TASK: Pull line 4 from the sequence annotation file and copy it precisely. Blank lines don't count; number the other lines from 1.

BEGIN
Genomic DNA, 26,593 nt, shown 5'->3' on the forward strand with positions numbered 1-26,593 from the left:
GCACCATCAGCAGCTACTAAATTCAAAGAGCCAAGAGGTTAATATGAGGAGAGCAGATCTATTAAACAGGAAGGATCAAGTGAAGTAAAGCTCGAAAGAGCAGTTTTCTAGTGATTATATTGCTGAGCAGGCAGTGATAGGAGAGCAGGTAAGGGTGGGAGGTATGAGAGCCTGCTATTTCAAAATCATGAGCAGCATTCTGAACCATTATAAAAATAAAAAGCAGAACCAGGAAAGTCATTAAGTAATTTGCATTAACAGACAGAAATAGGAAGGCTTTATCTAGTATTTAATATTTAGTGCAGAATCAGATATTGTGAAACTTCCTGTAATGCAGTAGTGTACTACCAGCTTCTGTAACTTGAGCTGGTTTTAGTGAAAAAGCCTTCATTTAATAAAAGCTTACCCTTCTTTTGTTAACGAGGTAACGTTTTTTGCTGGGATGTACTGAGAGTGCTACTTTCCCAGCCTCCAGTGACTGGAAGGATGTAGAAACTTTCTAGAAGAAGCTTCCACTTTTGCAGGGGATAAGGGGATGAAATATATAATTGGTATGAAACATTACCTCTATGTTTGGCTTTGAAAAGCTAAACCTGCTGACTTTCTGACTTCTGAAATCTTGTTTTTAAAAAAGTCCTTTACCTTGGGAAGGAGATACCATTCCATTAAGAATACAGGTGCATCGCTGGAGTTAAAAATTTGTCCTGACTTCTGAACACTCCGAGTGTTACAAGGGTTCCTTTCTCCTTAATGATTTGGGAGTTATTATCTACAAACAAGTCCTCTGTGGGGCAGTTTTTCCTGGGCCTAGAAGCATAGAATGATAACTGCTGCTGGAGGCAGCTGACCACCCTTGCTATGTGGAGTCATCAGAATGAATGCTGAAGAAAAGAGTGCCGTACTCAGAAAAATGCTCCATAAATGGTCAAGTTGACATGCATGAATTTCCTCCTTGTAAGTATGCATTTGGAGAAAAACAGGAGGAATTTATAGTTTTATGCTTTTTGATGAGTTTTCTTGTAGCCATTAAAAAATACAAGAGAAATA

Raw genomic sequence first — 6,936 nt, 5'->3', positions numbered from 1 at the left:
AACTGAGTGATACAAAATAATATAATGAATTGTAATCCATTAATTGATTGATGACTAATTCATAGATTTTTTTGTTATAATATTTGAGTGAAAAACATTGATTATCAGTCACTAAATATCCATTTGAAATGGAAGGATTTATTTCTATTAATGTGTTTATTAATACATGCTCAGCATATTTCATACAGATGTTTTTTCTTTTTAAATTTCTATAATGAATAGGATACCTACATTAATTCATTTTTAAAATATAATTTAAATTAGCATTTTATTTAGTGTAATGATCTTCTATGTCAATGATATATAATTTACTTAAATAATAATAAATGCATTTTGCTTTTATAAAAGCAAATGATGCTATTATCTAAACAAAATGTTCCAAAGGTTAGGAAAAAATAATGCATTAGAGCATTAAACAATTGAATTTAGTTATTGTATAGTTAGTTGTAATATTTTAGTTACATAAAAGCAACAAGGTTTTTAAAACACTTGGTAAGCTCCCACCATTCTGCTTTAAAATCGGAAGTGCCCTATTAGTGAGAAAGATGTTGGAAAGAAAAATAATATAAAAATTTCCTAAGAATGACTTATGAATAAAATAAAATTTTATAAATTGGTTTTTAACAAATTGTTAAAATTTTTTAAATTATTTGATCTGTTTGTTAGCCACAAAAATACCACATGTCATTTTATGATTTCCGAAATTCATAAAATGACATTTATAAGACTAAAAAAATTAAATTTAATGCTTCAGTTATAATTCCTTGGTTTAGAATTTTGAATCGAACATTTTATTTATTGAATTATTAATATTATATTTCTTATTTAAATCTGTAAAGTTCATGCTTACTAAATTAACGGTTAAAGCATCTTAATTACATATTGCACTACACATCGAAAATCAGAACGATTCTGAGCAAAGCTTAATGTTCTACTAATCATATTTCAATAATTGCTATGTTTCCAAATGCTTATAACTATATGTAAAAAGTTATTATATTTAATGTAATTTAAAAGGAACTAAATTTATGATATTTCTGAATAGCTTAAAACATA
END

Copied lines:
AACTGAGTGATACAAAATAATATAATGAATTGTAATCCATTAATTGATTGATGACTAATTCATAGATTTTTTTGTTATAATATTTGAGTGAAAAACATTGATTATCAGTCACTAAATATCCATTTGAAATGGAAGGATTTATTTCTATTAATGTGTTTATTAATACATGCTCAGCATATTTCATACAGATGTTTTTTCTTTTTAAATTTCTATAATGAATAGGATACCTACATTAATTCATTTTTAAAATATAATTTAAATTAGCATTTTATTTAGTGTAATGATCTTCTATGTCAATGATATATAATTTACTTAAATAATAATAAATGCATTTTGCTTTTATAAAAGCAAATGATGCTATTATCTAAACAAAATGTTCCAAAGGTTAGGAAAAAATAATGCATTAGAGCATTAAACAATTGAATTTAGTTATTGTATAGTTAGTTGTAATATTTTAGTTACATAAAAGCAACAAGGTTTTTAAAACACTTGGTAAGCTCCCACCATTCTGCTTTAAAATCGGAAGTGCCCTATTAGTGAGAAAGATGTTGGAAAGAAAAATAATATAAAAATTTCCTAAGAATGACTTATGAATAAAATAAAATTTTATAAATTGGTTTTTAACAAATTGTTAAAATTTTTTAAATTATTTGATCTGTTTGTTAGCCACAAAAATACCACATGTCATTTTATGATTTCCGAAATTCATAAAATGACATTTATAAGACTAAAAAAATTAAATTTAATGCTTCAGTTATAATTCCTTGGTTTAGAATTTTGAATCGAACATTTTATTTATTGAATTATTAATATTATATTTCTTATTTAAATCTGTAAAGTTCATGCTTACTAAATTAACGGTTAAAGCATCTTAATTACATATTGCACTACACATCGAAAATCAGAACGATTCTGAGCAAAGCTTAATGTTCTACTAATCATATTTCAATAATTGCTATGTTTCCAAATGCTTATAACTATATGTAAAAAGTTATTATATTTAATGTAATTTAAAAGGAACTAAATTTATGATATTTCTGAATAGCTTAAAACATA